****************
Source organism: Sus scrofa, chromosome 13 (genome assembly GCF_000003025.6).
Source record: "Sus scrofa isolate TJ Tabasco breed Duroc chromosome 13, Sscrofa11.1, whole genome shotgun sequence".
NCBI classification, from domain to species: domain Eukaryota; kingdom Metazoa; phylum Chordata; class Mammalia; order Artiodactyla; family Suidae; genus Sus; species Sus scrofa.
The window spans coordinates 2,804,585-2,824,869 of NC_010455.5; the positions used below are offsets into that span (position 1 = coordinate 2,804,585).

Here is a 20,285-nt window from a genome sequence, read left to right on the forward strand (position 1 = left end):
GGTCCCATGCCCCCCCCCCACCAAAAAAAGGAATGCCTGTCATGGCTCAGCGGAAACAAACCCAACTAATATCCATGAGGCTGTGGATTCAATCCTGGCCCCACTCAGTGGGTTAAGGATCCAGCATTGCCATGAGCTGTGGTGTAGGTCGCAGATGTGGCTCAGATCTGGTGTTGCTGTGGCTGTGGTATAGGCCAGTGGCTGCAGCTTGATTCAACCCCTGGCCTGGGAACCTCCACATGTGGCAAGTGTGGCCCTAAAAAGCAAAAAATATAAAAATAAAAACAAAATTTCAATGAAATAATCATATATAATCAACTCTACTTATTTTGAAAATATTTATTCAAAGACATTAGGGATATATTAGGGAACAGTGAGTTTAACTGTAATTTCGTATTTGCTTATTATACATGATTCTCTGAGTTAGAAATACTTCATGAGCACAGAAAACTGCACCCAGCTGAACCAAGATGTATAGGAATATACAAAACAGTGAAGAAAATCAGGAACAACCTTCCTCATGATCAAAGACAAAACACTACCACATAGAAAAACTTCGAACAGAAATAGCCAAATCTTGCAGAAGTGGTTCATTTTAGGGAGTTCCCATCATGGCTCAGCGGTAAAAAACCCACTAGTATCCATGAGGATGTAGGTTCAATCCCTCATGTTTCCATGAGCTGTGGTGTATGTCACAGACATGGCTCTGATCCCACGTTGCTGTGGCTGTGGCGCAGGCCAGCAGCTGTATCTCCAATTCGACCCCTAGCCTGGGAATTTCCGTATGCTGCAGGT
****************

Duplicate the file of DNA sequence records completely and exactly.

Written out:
Source organism: Sus scrofa, chromosome 13 (genome assembly GCF_000003025.6).
Source record: "Sus scrofa isolate TJ Tabasco breed Duroc chromosome 13, Sscrofa11.1, whole genome shotgun sequence".
NCBI classification, from domain to species: domain Eukaryota; kingdom Metazoa; phylum Chordata; class Mammalia; order Artiodactyla; family Suidae; genus Sus; species Sus scrofa.
The window spans coordinates 2,804,585-2,824,869 of NC_010455.5; the positions used below are offsets into that span (position 1 = coordinate 2,804,585).

Here is a 20,285-nt window from a genome sequence, read left to right on the forward strand (position 1 = left end):
GGTCCCATGCCCCCCCCCCACCAAAAAAAGGAATGCCTGTCATGGCTCAGCGGAAACAAACCCAACTAATATCCATGAGGCTGTGGATTCAATCCTGGCCCCACTCAGTGGGTTAAGGATCCAGCATTGCCATGAGCTGTGGTGTAGGTCGCAGATGTGGCTCAGATCTGGTGTTGCTGTGGCTGTGGTATAGGCCAGTGGCTGCAGCTTGATTCAACCCCTGGCCTGGGAACCTCCACATGTGGCAAGTGTGGCCCTAAAAAGCAAAAAATATAAAAATAAAAACAAAATTTCAATGAAATAATCATATATAATCAACTCTACTTATTTTGAAAATATTTATTCAAAGACATTAGGGATATATTAGGGAACAGTGAGTTTAACTGTAATTTCGTATTTGCTTATTATACATGATTCTCTGAGTTAGAAATACTTCATGAGCACAGAAAACTGCACCCAGCTGAACCAAGATGTATAGGAATATACAAAACAGTGAAGAAAATCAGGAACAACCTTCCTCATGATCAAAGACAAAACACTACCACATAGAAAAACTTCGAACAGAAATAGCCAAATCTTGCAGAAGTGGTTCATTTTAGGGAGTTCCCATCATGGCTCAGCGGTAAAAAACCCACTAGTATCCATGAGGATGTAGGTTCAATCCCTCATGTTTCCATGAGCTGTGGTGTATGTCACAGACATGGCTCTGATCCCACGTTGCTGTGGCTGTGGCGCAGGCCAGCAGCTGTATCTCCAATTCGACCCCTAGCCTGGGAATTTCCGTATGCTGCAGGT